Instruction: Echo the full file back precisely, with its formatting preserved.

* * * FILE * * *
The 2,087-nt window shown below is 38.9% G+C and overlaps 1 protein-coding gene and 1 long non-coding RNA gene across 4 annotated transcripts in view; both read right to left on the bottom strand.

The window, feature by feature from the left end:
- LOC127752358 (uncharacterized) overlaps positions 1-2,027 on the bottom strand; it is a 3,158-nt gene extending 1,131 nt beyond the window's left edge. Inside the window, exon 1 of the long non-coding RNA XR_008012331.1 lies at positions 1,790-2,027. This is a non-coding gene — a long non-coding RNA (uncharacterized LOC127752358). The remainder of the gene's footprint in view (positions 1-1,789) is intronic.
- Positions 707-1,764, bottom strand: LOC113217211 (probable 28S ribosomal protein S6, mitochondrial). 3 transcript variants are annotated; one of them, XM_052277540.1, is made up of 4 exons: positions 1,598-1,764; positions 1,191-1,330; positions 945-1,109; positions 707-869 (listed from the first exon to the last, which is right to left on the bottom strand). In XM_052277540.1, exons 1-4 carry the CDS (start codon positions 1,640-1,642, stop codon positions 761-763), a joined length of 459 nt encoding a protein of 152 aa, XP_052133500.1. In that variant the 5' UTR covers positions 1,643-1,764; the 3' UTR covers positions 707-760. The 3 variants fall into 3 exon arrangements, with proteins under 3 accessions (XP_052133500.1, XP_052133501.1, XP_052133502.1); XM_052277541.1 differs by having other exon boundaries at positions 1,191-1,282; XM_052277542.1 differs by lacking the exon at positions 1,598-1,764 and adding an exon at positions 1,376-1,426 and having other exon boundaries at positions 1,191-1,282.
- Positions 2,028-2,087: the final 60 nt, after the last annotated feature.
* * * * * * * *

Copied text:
The 2,087-nt window shown below is 38.9% G+C and overlaps 1 protein-coding gene and 1 long non-coding RNA gene across 4 annotated transcripts in view; both read right to left on the bottom strand.

The window, feature by feature from the left end:
- LOC127752358 (uncharacterized) overlaps positions 1-2,027 on the bottom strand; it is a 3,158-nt gene extending 1,131 nt beyond the window's left edge. Inside the window, exon 1 of the long non-coding RNA XR_008012331.1 lies at positions 1,790-2,027. This is a non-coding gene — a long non-coding RNA (uncharacterized LOC127752358). The remainder of the gene's footprint in view (positions 1-1,789) is intronic.
- Positions 707-1,764, bottom strand: LOC113217211 (probable 28S ribosomal protein S6, mitochondrial). 3 transcript variants are annotated; one of them, XM_052277540.1, is made up of 4 exons: positions 1,598-1,764; positions 1,191-1,330; positions 945-1,109; positions 707-869 (listed from the first exon to the last, which is right to left on the bottom strand). In XM_052277540.1, exons 1-4 carry the CDS (start codon positions 1,640-1,642, stop codon positions 761-763), a joined length of 459 nt encoding a protein of 152 aa, XP_052133500.1. In that variant the 5' UTR covers positions 1,643-1,764; the 3' UTR covers positions 707-760. The 3 variants fall into 3 exon arrangements, with proteins under 3 accessions (XP_052133500.1, XP_052133501.1, XP_052133502.1); XM_052277541.1 differs by having other exon boundaries at positions 1,191-1,282; XM_052277542.1 differs by lacking the exon at positions 1,598-1,764 and adding an exon at positions 1,376-1,426 and having other exon boundaries at positions 1,191-1,282.
- Positions 2,028-2,087: the final 60 nt, after the last annotated feature.